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Two days after he was fired from his cabinet post, Avigdor Lieberman left for Moldavia. The chairman of the Yisrael Beiteinu party takes off to visit his homeland in two main instances: when things are very good, and when they're very bad. The trip this week belongs to the second category.

Before his trip, he prepared the ground for continued activity: In the Russian-language media, he was once again termed a "Russian leader," presenting himself as a victim of discrimination by the prime minister who sent him to the opposition, and he sharply attacked Ariel Sharon.

In between, he hinted to reporters in the Russian-language press that Sharon would soon fire Minister Natan Sharansky too - in other words, that this is not a political move directed only against Lieberman, but a collective attack on the entire community.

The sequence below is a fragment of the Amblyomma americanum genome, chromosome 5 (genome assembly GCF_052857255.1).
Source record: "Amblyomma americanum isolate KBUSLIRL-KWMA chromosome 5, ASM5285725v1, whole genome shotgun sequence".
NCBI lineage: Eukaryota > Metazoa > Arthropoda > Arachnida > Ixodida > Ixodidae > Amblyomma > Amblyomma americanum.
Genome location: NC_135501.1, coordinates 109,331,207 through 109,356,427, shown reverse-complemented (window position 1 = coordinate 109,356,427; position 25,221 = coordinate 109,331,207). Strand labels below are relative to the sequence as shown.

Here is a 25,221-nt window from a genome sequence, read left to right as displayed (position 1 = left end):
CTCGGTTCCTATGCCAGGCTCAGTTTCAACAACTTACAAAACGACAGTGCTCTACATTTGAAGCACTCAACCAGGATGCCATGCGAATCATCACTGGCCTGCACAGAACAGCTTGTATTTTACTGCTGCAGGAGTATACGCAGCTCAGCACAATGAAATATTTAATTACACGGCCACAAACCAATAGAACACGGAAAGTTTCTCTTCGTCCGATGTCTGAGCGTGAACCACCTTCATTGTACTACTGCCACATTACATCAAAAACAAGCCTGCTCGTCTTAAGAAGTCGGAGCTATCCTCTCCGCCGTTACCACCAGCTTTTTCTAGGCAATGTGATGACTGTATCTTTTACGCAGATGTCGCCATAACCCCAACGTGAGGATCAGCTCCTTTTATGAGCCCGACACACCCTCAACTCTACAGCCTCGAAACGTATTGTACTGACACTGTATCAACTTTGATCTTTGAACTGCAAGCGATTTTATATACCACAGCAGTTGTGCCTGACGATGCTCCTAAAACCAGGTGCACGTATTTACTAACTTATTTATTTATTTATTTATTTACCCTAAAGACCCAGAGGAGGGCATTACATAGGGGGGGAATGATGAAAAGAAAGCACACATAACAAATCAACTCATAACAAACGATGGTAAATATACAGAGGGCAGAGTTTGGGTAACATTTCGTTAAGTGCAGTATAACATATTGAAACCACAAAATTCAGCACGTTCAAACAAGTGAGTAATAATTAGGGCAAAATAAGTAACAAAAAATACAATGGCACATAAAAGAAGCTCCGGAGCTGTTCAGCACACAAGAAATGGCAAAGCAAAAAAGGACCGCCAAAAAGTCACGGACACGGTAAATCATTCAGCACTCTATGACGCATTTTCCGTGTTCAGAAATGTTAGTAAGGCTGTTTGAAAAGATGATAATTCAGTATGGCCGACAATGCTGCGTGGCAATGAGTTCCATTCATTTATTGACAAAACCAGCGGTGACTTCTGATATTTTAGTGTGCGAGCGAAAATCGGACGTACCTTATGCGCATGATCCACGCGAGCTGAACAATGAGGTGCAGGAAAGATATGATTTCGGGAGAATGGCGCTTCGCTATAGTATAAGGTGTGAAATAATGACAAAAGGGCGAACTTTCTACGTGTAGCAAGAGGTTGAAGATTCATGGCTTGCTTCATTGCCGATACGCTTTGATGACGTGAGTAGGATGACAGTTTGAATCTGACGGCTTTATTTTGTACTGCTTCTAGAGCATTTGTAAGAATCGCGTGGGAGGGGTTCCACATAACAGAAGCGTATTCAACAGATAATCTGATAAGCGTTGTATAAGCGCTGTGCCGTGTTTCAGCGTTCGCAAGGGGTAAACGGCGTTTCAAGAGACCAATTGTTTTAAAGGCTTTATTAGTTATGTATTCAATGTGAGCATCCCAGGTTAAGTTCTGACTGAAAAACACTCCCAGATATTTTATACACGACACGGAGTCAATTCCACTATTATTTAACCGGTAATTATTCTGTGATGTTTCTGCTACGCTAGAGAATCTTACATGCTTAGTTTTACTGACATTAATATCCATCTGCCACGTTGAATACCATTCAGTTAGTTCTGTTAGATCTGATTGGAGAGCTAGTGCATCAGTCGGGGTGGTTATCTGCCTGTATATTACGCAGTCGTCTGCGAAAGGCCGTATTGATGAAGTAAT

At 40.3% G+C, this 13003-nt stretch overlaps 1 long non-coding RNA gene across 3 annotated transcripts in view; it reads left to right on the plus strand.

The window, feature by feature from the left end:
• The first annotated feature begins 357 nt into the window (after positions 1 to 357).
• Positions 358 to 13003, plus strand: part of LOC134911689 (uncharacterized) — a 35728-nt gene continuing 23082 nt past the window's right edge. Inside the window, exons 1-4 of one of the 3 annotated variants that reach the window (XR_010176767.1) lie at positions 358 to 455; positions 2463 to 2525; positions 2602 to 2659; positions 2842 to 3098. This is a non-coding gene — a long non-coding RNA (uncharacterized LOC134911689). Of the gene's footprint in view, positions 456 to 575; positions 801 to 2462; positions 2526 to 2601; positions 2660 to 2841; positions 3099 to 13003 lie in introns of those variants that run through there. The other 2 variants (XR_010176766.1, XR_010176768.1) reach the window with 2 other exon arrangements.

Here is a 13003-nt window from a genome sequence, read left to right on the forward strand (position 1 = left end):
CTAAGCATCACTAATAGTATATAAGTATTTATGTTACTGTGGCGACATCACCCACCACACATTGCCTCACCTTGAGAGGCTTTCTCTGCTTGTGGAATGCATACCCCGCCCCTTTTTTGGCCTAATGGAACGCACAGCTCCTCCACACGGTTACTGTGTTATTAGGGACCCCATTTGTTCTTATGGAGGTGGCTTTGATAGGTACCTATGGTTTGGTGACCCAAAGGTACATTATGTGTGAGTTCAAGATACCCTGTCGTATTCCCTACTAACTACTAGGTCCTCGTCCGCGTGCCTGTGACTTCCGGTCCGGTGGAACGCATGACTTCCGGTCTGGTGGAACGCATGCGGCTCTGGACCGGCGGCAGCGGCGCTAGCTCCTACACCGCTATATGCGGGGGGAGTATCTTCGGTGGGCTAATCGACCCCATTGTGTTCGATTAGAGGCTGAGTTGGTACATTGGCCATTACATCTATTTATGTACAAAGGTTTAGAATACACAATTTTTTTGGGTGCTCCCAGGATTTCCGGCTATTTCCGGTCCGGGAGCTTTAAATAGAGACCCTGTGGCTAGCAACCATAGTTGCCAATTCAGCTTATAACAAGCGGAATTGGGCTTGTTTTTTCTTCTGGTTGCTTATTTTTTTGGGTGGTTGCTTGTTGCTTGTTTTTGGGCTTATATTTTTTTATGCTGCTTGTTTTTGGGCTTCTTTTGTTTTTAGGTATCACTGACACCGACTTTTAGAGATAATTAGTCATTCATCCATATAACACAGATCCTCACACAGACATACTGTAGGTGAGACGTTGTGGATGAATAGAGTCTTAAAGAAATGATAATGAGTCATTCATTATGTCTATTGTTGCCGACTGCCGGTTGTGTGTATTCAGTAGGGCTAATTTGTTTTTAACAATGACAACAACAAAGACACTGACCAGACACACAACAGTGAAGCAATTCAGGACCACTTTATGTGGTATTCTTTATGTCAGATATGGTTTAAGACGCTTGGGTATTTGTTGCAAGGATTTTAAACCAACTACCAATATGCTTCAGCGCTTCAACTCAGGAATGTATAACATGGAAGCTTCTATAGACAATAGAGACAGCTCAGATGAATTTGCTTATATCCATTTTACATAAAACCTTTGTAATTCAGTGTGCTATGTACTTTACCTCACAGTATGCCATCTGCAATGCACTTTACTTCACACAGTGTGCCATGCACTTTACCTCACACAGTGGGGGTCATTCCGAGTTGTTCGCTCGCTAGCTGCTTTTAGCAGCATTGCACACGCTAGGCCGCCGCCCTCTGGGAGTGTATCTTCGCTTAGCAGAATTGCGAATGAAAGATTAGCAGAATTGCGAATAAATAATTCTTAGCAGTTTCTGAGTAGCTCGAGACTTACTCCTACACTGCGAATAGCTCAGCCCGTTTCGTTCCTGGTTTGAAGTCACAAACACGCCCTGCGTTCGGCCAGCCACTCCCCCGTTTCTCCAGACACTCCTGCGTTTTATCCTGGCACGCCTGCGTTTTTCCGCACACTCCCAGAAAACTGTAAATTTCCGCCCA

Lieberman is once again the Aryeh Deri of the Russian community.

At the same time, he made sure to strengthen the non-Russian axis of his party. He organized a large get-together of Yisrael Beiteinu activists in Tel Aviv, and did not limit himself to an attack on Sharon, but he presented the main points of his own diplomatic plan which is more popular among Israel's old right than among the new immigrants.

Among the immigrants, a majority supports disengagement. Similar gatherings can be expected in the future, painting a picture of a party that has already begun its election campaign.

These are the two positions that Lieberman will be taking until the picture becomes clearer - an immigrant leader and a leader of the right. Within the uncertainty, two facts stand out: Lieberman does not intend to disappear from political life, but does not plan to necessarily continue his career in the National Union.